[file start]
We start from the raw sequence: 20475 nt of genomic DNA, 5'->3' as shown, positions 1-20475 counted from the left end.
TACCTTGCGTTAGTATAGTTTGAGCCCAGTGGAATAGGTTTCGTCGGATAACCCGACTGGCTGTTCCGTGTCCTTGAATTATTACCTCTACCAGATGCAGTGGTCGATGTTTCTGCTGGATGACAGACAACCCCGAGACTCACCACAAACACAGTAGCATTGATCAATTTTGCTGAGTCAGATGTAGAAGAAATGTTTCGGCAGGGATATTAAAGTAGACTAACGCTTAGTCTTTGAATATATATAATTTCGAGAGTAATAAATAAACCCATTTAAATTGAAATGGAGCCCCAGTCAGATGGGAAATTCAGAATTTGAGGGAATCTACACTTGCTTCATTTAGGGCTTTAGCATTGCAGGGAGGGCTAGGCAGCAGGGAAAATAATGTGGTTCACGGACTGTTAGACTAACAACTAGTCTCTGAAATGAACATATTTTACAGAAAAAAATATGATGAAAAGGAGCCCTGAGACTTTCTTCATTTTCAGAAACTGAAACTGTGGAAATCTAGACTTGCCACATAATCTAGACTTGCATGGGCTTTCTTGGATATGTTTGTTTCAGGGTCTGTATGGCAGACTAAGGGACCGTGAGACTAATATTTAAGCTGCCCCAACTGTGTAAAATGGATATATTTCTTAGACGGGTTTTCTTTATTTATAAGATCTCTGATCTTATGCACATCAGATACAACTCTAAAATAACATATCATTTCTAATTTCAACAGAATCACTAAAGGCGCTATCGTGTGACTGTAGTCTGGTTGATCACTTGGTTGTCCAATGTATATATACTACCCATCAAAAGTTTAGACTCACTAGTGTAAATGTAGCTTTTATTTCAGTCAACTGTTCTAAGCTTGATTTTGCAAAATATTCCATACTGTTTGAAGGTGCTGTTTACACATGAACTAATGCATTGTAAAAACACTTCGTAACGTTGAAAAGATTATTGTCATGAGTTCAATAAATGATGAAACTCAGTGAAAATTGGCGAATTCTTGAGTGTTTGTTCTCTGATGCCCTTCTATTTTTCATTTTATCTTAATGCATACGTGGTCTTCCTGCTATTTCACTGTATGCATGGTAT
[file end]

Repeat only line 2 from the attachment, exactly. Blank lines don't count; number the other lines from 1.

TACCTTGCGTTAGTATAGTTTGAGCCCAGTGGAATAGGTTTCGTCGGATAACCCGACTGGCTGTTCCGTGTCCTTGAATTATTACCTCTACCAGATGCAGTGGTCGATGTTTCTGCTGGATGACAGACAACCCCGAGACTCACCACAAACACAGTAGCATTGATCAATTTTGCTGAGTCAGATGTAGAAGAAATGTTTCGGCAGGGATATTAAAGTAGACTAACGCTTAGTCTTTGAATATATATAATTTCGAGAGTAATAAATAAACCCATTTAAATTGAAATGGAGCCCCAGTCAGATGGGAAATTCAGAATTTGAGGGAATCTACACTTGCTTCATTTAGGGCTTTAGCATTGCAGGGAGGGCTAGGCAGCAGGGAAAATAATGTGGTTCACGGACTGTTAGACTAACAACTAGTCTCTGAAATGAACATATTTTACAGAAAAAAATATGATGAAAAGGAGCCCTGAGACTTTCTTCATTTTCAGAAACTGAAACTGTGGAAATCTAGACTTGCCACATAATCTAGACTTGCATGGGCTTTCTTGGATATGTTTGTTTCAGGGTCTGTATGGCAGACTAAGGGACCGTGAGACTAATATTTAAGCTGCCCCAACTGTGTAAAATGGATATATTTCTTAGACGGGTTTTCTTTATTTATAAGATCTCTGATCTTATGCACATCAGATACAACTCTAAAATAACATATCATTTCTAATTTCAACAGAATCACTAAAGGCGCTATCGTGTGACTGTAGTCTGGTTGATCACTTGGTTGTCCAATGTATATATACTACCCATCAAAAGTTTAGACTCACTAGTGTAAATGTAGCTTTTATTTCAGTCAACTGTTCTAAGCTTGATTTTGCAAAATATTCCATACTGTTTGAAGGTGCTGTTTACACATGAACTAATGCATTGTAAAAACACTTCGTAACGTTGAAAAGATTATTGTCATGAGTTCAATAAATGATGAAACTCAGTGAAAATTGGCGAATTCTTGAGTGTTTGTTCTCTGATGCCCTTCTATTTTTCATTTTATCTTAATGCATACGTGGTCTTCCTGCTATTTCACTGTATGCATGGTAT